Many economists will say that what destroyed or crippled Blockbuster, Borders, Yellow Cab and Kodak was a concept called disruptive innovation. This concept was defined by Clayton Christensen, a professor of business administration at Harvard Business School, as “a process by which a product or service takes root initially in simple applications at the bottom of a market and then relentlessly moves up market, eventually displacing established competitors.”
In the case of Blockbuster, they failed to recognize the significance of online movies. Netflix understood! Borders didn’t see disruptive innovation coming when the concept of buying books online was developed, but Amazon understood!
Yellow Cab thought this new concept called Uber would never grab hold, but millions now have the Uber app on their phones. Kodak did not see the significance of digital media storage for pictures; many other startups certainly saw it.
The result is that when these new solutions took over, they replaced those historic, celebrated, and venerable leaders.(1) An interesting question is, Did they see these disrupters coming? If they did, did they fail to see the significance of those change agents?
Things are certainly changing, and the pace of those changes is staggering. In the June 2016 Trends article titled “The Fourth Industrial Revolution Gains Momentum” a list was published titled “Tipping Points Expected to Occur by 2025.”(2) This article predicts a significant chance that such things as the first robotic pharmacist, the first 3D printed car, the first transplanted 3D printed liver and widespread use of driverless cars will occur in just seven years!
Many more disruptive startup companies are coming, and we will likely see more historic leading companies (such as Sears) crumble as a result.
In the August 2018 edition of Trends Magazine, a statement was made that “aside from education, no sector of the U.S. economy is more in need of revolutionary transformation than healthcare.”
One can deduce that disruptive innovation is coming to healthcare and that is where the fire and emergency service will certainly be impacted.
Across the United States, 64% of calls to fire departments require emergency medical services.(3) EMS as a component of healthcare is a significant component of today’s fire-service mission. We know this, but are we truly paying attention to what is happening in the world of healthcare for which EMS is a part?
In May 2017, the Denver Business Journal(4) covered a story where AMR contracted with Lyft to provide non-emergency patient transportation. Clearly a cheaper option for transportation when compared to an ambulance ride. This may be considered a prime example of disruptive innovation when a lower priced alternative to current products and services is introduced!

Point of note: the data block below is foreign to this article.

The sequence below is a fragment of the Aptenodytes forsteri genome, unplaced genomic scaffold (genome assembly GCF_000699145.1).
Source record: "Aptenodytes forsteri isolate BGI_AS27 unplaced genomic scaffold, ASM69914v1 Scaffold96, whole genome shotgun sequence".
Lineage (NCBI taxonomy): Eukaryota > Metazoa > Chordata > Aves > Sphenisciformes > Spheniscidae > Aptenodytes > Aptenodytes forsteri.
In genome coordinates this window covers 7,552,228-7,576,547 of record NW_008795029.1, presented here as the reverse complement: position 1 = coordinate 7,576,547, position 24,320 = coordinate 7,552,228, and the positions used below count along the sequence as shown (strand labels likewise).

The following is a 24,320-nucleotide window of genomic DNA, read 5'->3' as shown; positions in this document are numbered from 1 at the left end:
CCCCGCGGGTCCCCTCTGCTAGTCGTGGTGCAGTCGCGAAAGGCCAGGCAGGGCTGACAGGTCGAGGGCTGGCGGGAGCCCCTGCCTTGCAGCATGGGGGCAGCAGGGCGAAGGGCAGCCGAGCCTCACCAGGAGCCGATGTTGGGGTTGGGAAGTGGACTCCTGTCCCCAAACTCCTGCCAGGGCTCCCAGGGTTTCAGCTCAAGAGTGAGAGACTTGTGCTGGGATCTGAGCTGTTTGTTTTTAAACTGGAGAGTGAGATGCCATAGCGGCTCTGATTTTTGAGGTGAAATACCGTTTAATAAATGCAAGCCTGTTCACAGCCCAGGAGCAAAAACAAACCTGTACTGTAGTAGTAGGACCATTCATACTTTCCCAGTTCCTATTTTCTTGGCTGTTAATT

Since 1966, groups of fire-service leaders from the IAFF, IAFC, large and small municipal fire chiefs, and other fire organizations have met every 10 years and published a report titled Wingspread, named after the Wingspread Conference Center in Racine, Wisconsin. Each of these reports looks intently into the future of the fire service and provides several recommendations.
The 1966 Wingspread I report led to the formation of the U.S. Fire Academy and the U.S. Fire Administration.(5) The recent Wingspread VI report, published in 2016, made a charge under recommendation #2 that “As guardians of life safety, the United States fire and emergency services must expect, embrace and adapt to change … to be competitive and sustainable in a changing environment, agencies must become change agents rather than reactionaries.”(6)
It is vital to note the message: to be competitive and sustainable we must become change agents and not reactionaries.
In the same report, under recommendation 14, it states “The United States fire and emergency services must adapt its emergency medical resources into a more robust, integrated mobile healthcare system.”
The more common term for this concept is mobile integrated healthcare or MIH. In Hospitals and Health Networks, MIH, also known as community paramedicine, was touted as a solution to hospital emergency overcrowding. Over the last five years, many articles have been published about MIH and many EMS providers have implemented such innovative delivery systems.(7)
To bring home the need to innovate within the fire service, even the International City and County Managers Association, in its “In Focus” publication, stated that “the existing EMS response model has failed to evolve as community needs for emergent and non-emergent healthcare delivery have changed.”(8)
Things are changing and the fire service must pay attention. We must see what is on the horizon and not ignore the significance of developing disruptive innovators, lest we or a portion of the services we provide go the way of Blockbuster.